Lining the image up can be a little tricky. You may have to experiment a little with this to see what works for you.
For me, I’ve found the best way is to have the stamp upside down so I can see the image. I make sure it is orientated the way I want. Then I place a part of the stamp that does not have the image on it against the skin to the side of my nail. When doing this, I’m trying to line it up so when I roll it across my nail the image ends up where I want it.
Speed is another factor here. If the design is small you may find it transfer better if you roll quickly. And if the design is big then rolling slowly will transfer it better.
You can also remove parts of the design from the stamp at this stage. Just use a Q-Tip (cotton bud) dipped in remover.
Check the image before you stamp. You want to see all of it. If some of it is missing. Remove it with nail polish remover and start again.
Make sure the design is orientated the right way, line it up, then roll across your nail.
So You Have The Design On Your Nail And Don’t Like The Result? What Now…
If you don’t like the design once it’s on your nail, then you can remove it. And you’ll be happy you put the topcoat on before starting when this happens.
Dip a Q-Tip (cotton bud) in nail polish remover and then lightly rub over the image. The key for this is not to have it dripping in remover. You want just it damp enough to so you can lightly rub the image out.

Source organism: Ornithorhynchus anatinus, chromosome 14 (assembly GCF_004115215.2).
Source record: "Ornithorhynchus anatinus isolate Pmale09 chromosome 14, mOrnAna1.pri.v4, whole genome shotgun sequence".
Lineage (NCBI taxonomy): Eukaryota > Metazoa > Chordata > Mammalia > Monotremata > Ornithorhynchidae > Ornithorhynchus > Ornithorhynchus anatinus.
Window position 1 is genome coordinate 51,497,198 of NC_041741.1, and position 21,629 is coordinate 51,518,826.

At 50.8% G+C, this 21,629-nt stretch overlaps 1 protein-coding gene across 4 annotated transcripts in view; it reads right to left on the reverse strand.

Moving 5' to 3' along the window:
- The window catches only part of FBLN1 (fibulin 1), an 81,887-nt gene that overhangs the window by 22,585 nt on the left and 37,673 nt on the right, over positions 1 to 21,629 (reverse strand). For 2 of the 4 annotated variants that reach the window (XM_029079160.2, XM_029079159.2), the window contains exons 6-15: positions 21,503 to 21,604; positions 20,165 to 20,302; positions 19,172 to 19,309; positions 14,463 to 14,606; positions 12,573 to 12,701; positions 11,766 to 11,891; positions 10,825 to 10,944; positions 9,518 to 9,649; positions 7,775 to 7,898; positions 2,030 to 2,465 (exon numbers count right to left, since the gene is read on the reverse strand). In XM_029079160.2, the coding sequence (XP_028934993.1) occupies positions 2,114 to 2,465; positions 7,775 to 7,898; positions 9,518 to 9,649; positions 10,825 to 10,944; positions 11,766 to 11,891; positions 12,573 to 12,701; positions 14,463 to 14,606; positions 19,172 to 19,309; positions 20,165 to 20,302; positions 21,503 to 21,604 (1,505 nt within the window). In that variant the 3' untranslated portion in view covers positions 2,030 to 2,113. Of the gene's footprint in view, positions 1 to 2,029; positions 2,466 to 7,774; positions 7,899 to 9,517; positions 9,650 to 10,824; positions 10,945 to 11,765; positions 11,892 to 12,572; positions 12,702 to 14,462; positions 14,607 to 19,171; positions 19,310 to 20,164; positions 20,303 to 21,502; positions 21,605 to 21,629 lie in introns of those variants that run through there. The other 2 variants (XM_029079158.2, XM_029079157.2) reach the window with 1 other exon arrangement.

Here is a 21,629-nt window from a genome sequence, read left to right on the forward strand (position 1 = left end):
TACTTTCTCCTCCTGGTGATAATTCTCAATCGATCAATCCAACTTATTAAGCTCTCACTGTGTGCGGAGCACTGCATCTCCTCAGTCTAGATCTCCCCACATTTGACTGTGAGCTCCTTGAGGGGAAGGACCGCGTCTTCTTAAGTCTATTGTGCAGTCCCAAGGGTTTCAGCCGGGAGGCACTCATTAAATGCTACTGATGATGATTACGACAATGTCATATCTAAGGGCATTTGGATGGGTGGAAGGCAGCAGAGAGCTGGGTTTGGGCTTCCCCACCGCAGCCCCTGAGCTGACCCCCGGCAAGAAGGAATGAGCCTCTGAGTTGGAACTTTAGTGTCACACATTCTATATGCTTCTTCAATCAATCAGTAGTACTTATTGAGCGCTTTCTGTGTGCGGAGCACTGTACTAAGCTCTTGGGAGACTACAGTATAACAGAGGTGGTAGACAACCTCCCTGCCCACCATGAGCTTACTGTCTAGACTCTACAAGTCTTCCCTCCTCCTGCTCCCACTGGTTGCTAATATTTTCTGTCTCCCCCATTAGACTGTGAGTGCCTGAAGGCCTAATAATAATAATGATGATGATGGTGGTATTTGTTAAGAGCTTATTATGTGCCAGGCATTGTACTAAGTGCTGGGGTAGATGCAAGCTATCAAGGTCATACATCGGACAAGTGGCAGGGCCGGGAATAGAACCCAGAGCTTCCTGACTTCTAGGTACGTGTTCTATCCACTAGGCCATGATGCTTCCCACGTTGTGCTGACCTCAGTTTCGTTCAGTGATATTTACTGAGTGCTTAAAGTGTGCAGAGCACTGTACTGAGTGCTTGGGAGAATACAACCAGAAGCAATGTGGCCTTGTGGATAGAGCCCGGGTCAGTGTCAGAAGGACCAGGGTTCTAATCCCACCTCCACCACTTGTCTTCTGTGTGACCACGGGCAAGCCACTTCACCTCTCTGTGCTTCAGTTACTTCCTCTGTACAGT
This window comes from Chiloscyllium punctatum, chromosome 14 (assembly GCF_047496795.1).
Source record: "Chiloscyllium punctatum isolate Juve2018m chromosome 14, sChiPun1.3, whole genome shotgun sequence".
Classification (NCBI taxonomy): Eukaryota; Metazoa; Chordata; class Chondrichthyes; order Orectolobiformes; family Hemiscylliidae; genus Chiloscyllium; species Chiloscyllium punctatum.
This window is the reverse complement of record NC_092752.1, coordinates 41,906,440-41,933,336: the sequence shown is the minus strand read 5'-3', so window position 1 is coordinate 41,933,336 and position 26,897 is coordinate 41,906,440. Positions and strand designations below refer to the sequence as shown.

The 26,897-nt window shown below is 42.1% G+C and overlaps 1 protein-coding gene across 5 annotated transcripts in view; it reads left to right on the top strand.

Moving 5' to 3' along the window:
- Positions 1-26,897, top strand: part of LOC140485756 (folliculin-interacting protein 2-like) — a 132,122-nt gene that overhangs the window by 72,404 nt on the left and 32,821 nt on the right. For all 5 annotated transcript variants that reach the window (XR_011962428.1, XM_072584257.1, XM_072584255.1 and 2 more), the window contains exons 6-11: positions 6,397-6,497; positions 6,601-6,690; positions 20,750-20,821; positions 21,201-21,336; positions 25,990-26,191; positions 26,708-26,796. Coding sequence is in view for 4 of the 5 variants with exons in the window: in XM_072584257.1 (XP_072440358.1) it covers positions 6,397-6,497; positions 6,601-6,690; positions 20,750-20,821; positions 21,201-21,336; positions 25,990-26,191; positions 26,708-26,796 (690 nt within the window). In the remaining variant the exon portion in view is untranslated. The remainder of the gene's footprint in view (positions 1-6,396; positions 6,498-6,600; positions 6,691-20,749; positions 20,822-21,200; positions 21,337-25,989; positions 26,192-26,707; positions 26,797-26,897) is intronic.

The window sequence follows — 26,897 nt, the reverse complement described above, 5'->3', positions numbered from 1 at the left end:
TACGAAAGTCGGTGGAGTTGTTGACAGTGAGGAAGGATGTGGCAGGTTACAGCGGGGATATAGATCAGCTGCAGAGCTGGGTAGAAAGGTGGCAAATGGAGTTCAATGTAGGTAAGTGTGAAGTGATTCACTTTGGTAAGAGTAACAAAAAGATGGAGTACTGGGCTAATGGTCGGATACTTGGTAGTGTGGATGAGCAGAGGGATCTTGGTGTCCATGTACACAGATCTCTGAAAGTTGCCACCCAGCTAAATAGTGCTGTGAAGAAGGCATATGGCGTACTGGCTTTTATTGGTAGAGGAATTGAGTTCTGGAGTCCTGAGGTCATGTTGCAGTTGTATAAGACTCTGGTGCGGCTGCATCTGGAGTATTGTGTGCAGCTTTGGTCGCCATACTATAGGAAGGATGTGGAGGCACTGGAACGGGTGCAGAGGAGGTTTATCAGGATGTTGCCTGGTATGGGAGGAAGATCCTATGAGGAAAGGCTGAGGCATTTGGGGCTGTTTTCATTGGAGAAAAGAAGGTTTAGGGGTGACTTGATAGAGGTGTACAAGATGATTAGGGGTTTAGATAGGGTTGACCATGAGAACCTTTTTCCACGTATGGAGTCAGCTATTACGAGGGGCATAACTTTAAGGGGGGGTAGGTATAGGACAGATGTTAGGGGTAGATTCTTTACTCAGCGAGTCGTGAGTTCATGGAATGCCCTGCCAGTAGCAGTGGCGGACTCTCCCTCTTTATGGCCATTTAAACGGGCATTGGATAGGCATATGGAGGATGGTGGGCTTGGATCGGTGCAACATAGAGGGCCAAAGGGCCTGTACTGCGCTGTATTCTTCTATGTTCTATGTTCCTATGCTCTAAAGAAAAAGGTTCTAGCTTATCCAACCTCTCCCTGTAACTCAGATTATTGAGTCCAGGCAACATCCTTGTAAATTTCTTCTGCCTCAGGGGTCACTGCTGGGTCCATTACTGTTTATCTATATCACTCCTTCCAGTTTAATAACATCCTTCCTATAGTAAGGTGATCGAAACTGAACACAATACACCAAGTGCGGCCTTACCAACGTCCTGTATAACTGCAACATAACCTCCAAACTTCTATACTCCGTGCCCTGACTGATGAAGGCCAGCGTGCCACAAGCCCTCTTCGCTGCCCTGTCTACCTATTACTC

Cleaning Up Before You Stamp Your Next Nail
If you are happy with the result, then you need to clean the image plate and stamp, so they are ready for the following one.
Do this with nail polish remover and a Q-Tip (cotton bud). Use an acetone one – non-acetone doesn’t work that great for this job. Just be careful how you handle it – you don’t want to ruin any nails that you have already done.
Make sure your image plate and stamp is dry before you use them again. Your design will not look very good if the polish mixes with the nail polish remover.
Some nail polish removers contain moisturizing agents, and these can be oily. Using ones like this means you won’t be able to get a good crisp image on the stamp. If you have a lint-free cloth, you can use this to remove this. This will also help with drying them both.
Protecting Your Design Without Smudging It
||After getting all of the previous steps right, you still need to apply a topcoat on to protect your design. The problem with this step is that some topcoats will smudge your design. This is especially true if you are using a stamping polish.
So there are a couple of ways to avoid this. One is to use a special stamping topcoat – Konad sells one. The other is all about the way you apply your topcoat.
Wait until your stamped design is dry. Then float the topcoat over the design. This is where you apply the topcoat without dragging the brush over the nail. Also avoid going over the same part on the image twice. It doesn’t matter if you cover your entire nail in one go. You can apply another topcoat later if you need to.
I’ve found that Seche Vite topcoat works okay over Konad stamped designs. And Orly Multi-Layer Quick-Dry Topcoat and O.P.I. Topcoat smudge my designs if I don’t float the topcoat.
Adding A Bit More…
||The stamping nail art technique works well with other methods as well.
Once you have your design protected you can add more to it if you like with rhinestones, dots or glitter. You can even color in between the lines.
I’ve seen rhinestones in the centre of flowers, and dots added to lace patterns.